TRENTON – Legislation sponsored by Senator Vin Gopal that would set up the New Jersey Educator Evaluation Review Task Force was approved by the Senate today.
The 12-member task force would be charged with examining the educator evaluation process, gathering data, evaluating the data, and making recommendations concerning the annual evaluation process for teachers, principals, assistant principals, and vice principals established pursuant to the “Teacher Effectiveness and Accountability for the Children of New Jersey (TEACHNJ) Act.”
“In order to maintain our place as a state with top-rate public schools, we must continue to find ways to make them even better, to keep up with changing times and best outcomes, and to make sure our educator evaluation process stays current,” said Education Committee Chair Gopal (D-Monmouth).
The task force would study and evaluate the educator evaluation system established pursuant to the TEACHNJ Act, which was implemented in New Jersey public schools in 2012. The task force would take a fresh look at those systems, and consider the law in the current context of the State’s schools, identify areas for improvement, and make any recommendations on possible updates to the existing law.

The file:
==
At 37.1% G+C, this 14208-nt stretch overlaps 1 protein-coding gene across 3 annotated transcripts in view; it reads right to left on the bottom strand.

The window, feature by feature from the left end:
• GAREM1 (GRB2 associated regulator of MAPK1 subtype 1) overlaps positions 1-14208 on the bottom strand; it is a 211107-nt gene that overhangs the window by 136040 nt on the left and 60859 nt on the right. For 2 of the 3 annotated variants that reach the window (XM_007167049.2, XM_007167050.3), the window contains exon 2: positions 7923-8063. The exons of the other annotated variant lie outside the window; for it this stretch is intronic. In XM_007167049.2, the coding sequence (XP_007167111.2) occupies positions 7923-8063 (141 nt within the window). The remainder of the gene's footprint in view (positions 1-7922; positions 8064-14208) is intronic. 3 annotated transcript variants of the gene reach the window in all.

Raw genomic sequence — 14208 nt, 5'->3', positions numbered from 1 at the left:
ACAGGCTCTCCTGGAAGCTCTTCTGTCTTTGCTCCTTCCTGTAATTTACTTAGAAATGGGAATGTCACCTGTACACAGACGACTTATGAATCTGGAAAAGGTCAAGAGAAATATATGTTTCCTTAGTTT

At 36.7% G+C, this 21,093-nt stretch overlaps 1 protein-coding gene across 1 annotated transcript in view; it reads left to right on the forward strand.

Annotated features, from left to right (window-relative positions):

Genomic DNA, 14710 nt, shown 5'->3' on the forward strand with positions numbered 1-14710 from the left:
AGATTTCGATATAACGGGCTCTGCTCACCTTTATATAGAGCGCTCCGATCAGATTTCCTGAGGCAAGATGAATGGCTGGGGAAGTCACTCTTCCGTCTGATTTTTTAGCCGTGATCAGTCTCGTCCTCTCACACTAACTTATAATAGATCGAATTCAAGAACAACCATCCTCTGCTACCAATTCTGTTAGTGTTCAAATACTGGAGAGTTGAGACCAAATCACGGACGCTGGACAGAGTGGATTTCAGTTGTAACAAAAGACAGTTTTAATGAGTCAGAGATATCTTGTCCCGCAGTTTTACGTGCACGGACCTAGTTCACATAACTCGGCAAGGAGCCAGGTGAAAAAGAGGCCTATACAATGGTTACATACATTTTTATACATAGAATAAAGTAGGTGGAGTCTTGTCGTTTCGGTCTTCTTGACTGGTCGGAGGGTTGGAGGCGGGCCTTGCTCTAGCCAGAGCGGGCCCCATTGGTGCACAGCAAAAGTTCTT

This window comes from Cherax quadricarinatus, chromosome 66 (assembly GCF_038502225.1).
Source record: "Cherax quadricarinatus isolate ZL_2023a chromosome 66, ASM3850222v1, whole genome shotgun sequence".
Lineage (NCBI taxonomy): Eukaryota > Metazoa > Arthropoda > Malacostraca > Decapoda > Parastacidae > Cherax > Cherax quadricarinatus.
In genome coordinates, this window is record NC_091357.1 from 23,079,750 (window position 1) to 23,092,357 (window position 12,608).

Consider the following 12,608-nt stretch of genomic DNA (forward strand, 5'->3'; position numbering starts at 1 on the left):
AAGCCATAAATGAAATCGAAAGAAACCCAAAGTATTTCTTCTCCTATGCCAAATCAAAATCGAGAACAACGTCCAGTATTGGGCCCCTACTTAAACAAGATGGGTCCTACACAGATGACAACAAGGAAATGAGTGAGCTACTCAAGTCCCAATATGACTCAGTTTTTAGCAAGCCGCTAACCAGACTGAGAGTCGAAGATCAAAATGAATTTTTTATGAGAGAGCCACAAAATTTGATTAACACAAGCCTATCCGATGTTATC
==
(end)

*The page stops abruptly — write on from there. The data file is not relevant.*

Significantly, the bill, S-2082, would provide that, in the 2024-2025 school year, most teachers would not collect new student growth objective (SGOs) data, and schools would instead use, for the purposes of educator evaluations, existing student growth objective data from the most recent year in which the educator completed student growth objectives.
While the processes established under the TEACHNJ Act have been invaluable for supporting the teaching profession, the teacher evaluation process, and specifically the creation and use of SGOs, is incredibly time-intensive. This bill would force a new look at standards in use under the decade-old law, in order to ensure that the State’s teacher evaluation system most effectively utilizes school staff resources while maximizing the law’s benefits for teaching staff.
The Senate vote was 34-1.